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Gardening in the Rainy Zone.
Lavender Sweet Lavender
"Lavender, sweet blooming lavender,
Six bunches a penny today.
Lavender, sweet blooming lavender
Ladies buy it while you may."
- old London street cry
Growing English lavenders takes a minimum of effort here in the Northwest. A compact hardy perennial grows up to 30 inches, with slender blue green leaves and fragrant lavender blue spikes of flowers that flower in summer.
For a lovely edging, lavender gives an informal look. Cut plants back almost to the crown in spring when first signs of new growth occur and after all chance of a hard freeze pass. Cutting back in spring encourages a symmetrical compact growth. Do not cut back below leaves in to the wood or the branch won't grow back. For drying, cut blossoms just as they are opening up. I bundle them in groups of 10 to 15 stems and hang to dry, in a cool, dry and dark garage. Keep blossoms picked to encourage plant to produce more flowers.
Grown for edging borders, flowers, drying and fragrance, lavender is also an excellent bee and butterfly plant. Arabs, Greeks and Romans used the shrub, a native to the Southern Alps, extensively as an antiseptic and toiletry herb, since ancient times. The Phoenicians, Greeks, and Romans burned the twigs as incense, and the Greeks used it in sacrifices. French emperors used it in perfumery. Provencal peasants in the 16th century made lavender oil to heal wounds and expel intestinal parasites.
Now lavandula is used extensively for perfumes, aromatherapy and medicinally. The dried flowers are also used as a linen freshener and bug repellent.
Some of the more common varieties are:
Silvery gray indented leaves, flowers all summer long and hardy to about 0°.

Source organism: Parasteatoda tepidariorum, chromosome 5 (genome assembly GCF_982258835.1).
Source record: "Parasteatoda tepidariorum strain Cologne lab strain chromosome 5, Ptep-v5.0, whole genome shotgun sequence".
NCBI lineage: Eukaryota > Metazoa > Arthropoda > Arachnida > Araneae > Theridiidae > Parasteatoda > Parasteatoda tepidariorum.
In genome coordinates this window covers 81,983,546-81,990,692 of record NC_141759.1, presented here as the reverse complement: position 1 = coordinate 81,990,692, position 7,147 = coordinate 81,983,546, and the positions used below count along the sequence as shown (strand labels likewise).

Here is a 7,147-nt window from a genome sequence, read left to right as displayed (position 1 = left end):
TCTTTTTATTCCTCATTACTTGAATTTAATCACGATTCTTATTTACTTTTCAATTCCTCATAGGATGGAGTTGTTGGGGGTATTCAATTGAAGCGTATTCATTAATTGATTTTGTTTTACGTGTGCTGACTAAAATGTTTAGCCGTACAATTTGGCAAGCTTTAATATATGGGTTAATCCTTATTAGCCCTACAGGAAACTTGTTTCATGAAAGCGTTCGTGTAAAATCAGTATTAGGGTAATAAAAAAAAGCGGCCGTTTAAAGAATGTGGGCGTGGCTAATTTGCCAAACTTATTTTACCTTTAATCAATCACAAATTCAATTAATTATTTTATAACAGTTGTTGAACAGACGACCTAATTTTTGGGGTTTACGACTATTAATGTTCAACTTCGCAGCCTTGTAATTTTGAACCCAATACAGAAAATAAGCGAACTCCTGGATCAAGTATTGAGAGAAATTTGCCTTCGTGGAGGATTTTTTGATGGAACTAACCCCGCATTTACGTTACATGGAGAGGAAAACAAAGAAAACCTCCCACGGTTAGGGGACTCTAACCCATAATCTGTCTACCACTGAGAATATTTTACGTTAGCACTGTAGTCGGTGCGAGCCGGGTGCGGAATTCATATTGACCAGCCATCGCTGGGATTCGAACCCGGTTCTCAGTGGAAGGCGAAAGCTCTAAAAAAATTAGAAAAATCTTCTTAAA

Often called common lavender, it is very aromatic. An evergreen shrub makes a great two feet high hedge for edging borders of the herb garden or perennial garden. Blooming in July with bluish purple flowers, I cut the flower stalks, remove all the leaves, bundle with rubber bands, and hang upside down to dry. When dry, strip the flowers from stems and use in potpourris. See recipe below.
Lavandula 'Lavender Lady'
Easy to start from seed and will bloom the first year.
French lavender has dark purple flowers on ovoid spikes topped with lighter purple showy bracts. One of the first lavenders to bloom in the season. My favorites are 'Mary Medallia', named after a long term Pike Place Market vendor who sold this plant for years, and 'Otto Quast'. Pruned down below the blossom when they fade, it will bloom again in late summer into fall. L. 'Mary Medallia' occasionally blooms for me during winter.
Tips and Uses
When you entertain guests, provide a small bowl of blossoms which your guests may dip their fingers in after washing and drying their hands. This leaves a fresh lingering fragrance they will enjoy.
For a calming effect, rub a few drops of lavender oil into the nape of the neck, or sprinkle into a bath.
- 1 cup dried lavender flowers
- 3/4 cup dried rose petals
- 1/2 cup dried marjoram leaves
- 1/4 cup each dried mint and thyme leaves
- 1 tablespoon dried orange peel
- 1/4 teaspoon each ground cloves and cinnamon
- A few drops lavender oil.
Mix dried herbs and flowers in glass or earthenware jar. Seal for one to six weeks. Shake and stir every day.
The Genus Lavandula
Long prized by the fragrance industry for its essential oils, the genus Lavandula is steadily increasing in popularity among gardeners and horticulturists worldwide. This is the first full treatment of this important genus to be undertaken since 1937. It treats 40 species and their cultivars and hybrids, presenting their taxonomy, distribution, and the history of their cultivation. With several useful appendices, as well as chapters on cultivation, propagation, and pests and diseases, The Genus Lavandula is a comprehensive and authoritative account of this important genus. Exquisite paintings from the Royal Botanic Gardens, Kew, complement the text.
by Debbie Teashon
Photos taken at Cedar Brook Farm in Sequim, Washington.